Catalonia's bullfight ban provokes emotional response
The Catalan parliament voted to ban bullfighting in an emotional session packed full of deputies, activists and observers, says the BBC's Sarah Rainsford in Barcelona.
In the end the vote passed by an absolute majority - a wider margin of victory than animal rights campaigners had dared hope for.
Sixty-eight deputies voted in favour of the ban; 55 were opposed.
"We had three different speeches prepared, and in the end we could read out the one for a big victory," laughed Jordi Casamitjana, who was heavily involved in pushing for this vote.
He admits he had expected a closer call.
"It means the politicians here actually get it. Bullfighting has no place in the 21st Century. I could not hold back my tears," he said.
He was not the only one. As the result was announced, those supporting the ban leapt and shouted for joy. Alongside them, some of the losers cried too - in frustration.
But activists collected 180,000 signatures in order to get this initiative off the ground and into parliament - and they were determined to enjoy the moment.
"I'm over the moon!" enthused Deborah Parris, who worked with the campaign group Prou (Enough, in Catalan), to ban the corrida, as the bullfight is known.
"There is incredible suffering in a bullfight. Six bulls are killed each time, not one, and they are tortured for 20 minutes," she said. "It's not right to pay money to go and watch that kind of cruelty."
During the debate, deputies in parliament heard very different views - as parties that back bullfighting described an age-old tradition and an art form that must be preserved.
They also argued against a formal ban on principle, saying individuals should be left to decide whether to attend a corrida.
There were warnings too, about the economic impact of stopping the fights, both in lost ticket sales and compensation for those who depend on bullfighting for their livelihood. That amount will be decided, in the coming months.
The bullfighting lobby failed to convince though, and the bloodsport will now be banned throughout Catalonia from January 2012.
The practice has been waning in popularity here for many years.
A mixture of animal rights activism, a ban on child attendance and politics has left ring owners struggling to fill seats.
There is just one active bullring now in Barcelona, and an average of 15 fights each year.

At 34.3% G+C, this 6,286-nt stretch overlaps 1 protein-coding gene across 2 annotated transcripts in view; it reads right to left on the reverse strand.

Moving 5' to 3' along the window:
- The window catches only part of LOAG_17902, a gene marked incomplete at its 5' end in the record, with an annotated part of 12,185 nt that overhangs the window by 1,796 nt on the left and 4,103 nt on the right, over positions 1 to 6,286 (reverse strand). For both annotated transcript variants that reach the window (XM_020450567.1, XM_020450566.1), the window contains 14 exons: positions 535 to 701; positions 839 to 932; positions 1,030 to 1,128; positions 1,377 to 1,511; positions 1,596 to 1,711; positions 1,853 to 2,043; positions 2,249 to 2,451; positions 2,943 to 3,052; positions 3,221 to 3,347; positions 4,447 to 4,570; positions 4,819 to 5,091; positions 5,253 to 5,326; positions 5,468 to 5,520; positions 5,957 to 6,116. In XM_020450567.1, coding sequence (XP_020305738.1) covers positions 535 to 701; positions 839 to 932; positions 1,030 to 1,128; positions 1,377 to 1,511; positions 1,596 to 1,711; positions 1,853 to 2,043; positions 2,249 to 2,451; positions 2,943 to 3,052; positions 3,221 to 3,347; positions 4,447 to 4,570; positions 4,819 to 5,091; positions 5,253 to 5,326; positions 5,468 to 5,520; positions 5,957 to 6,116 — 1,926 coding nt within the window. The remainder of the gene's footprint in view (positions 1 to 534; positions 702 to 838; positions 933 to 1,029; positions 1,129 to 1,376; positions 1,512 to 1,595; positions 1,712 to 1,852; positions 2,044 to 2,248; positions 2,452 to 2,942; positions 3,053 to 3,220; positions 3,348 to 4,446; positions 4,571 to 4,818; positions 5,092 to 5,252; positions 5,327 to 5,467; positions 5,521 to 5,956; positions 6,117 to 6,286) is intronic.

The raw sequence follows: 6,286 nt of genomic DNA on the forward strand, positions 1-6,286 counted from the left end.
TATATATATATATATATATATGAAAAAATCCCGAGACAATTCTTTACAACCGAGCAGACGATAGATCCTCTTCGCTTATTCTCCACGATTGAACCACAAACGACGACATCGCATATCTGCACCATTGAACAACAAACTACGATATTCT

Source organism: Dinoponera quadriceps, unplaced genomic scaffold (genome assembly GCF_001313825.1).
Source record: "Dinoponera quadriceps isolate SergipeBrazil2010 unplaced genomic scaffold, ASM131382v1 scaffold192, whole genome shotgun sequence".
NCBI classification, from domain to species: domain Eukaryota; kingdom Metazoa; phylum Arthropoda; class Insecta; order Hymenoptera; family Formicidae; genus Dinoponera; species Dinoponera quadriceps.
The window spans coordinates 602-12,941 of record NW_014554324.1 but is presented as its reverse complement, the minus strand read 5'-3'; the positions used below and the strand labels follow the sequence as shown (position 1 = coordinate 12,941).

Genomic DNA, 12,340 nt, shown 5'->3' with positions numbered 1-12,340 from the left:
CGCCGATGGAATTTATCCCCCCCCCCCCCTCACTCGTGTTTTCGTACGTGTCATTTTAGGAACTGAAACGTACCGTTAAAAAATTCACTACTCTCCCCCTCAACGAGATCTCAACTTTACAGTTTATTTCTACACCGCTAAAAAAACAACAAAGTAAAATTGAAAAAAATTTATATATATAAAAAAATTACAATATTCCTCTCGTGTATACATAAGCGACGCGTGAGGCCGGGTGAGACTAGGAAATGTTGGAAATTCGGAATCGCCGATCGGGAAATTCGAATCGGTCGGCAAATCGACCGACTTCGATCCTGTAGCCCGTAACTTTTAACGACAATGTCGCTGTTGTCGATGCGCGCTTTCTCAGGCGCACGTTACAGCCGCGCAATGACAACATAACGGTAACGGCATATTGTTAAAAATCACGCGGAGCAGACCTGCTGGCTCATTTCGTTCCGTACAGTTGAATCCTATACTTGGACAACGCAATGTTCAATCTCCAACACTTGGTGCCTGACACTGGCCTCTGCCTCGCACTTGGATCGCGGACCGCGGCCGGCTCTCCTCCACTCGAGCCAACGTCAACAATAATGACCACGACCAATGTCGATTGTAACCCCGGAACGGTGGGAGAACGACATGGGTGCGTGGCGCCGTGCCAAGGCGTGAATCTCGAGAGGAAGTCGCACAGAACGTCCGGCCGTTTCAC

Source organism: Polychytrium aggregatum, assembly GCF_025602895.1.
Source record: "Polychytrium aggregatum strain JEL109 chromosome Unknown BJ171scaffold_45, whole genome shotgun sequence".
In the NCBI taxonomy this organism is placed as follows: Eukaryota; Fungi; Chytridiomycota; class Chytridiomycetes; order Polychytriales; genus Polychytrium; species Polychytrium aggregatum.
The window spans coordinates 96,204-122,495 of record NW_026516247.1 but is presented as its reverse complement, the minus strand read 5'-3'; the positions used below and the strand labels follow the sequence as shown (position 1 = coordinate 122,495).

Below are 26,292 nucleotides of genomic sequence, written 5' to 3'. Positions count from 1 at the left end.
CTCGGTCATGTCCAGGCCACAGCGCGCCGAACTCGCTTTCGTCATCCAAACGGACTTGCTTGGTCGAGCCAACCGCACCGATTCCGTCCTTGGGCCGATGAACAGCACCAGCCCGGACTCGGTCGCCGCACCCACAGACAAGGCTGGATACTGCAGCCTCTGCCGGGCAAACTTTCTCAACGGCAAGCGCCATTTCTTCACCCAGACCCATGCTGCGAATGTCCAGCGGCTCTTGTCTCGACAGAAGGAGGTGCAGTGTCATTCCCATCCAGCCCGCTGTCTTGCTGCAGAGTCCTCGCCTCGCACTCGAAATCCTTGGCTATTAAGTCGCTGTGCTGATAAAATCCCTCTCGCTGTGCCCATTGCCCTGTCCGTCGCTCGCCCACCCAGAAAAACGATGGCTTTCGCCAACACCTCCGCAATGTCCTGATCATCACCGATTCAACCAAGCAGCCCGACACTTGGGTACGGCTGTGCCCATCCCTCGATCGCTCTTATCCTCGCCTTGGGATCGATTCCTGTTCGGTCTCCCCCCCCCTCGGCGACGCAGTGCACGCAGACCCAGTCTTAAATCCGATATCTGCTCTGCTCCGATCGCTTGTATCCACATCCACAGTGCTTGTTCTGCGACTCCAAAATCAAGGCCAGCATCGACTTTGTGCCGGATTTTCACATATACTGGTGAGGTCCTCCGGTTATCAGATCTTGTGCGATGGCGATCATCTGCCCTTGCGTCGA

Madrid stages eight times that number. Many of the spectators are tourists.
Although the corrida has deep roots in Catalonia, nationalists here now see it as a "Spanish" fiesta.
"They are trying to get independence and they think if they highlight differences it will help," said Albert Rivera, a deputy with the "mixed group" in parliament who voted to keep bullfighting alive.
"They don't like reminders of how much we share."
Those backing the ban deny any direct link between this vote and wider political goals.
But many Spaniards have wondered whether it is at least partly an act of revenge for a deeply unpopular ruling by the constitutional court.
Earlier this month, the court in Madrid struck down part of Catalonia's statute of autonomy, including its right to label itself as a nation. The decision sparked an enormous protest.
But the groups who brought the corrida issue to parliament insist it is all about progress: banning a barbaric practice, for good.
"It's like the ban on fox hunting in the UK," said Jordi Casamitjana.
"Society has evolved and that's all about losing bad things. Fortunately, Catalan politicians have seen they need to evolve too, so they don't remain relics - like these traditions."
Buoyed by their victory, activists have vowed to help extend the ban across the country.
But they know they will face far stiffer opposition in the bullfighting heartlands of southern Spain and Madrid.
In the capital, a petition calling for a vote on banning bullfights there has collected more than 50,000 signatures of support.
In response, the regional government has declared the corrida protected, part of Madrid's cultural heritage.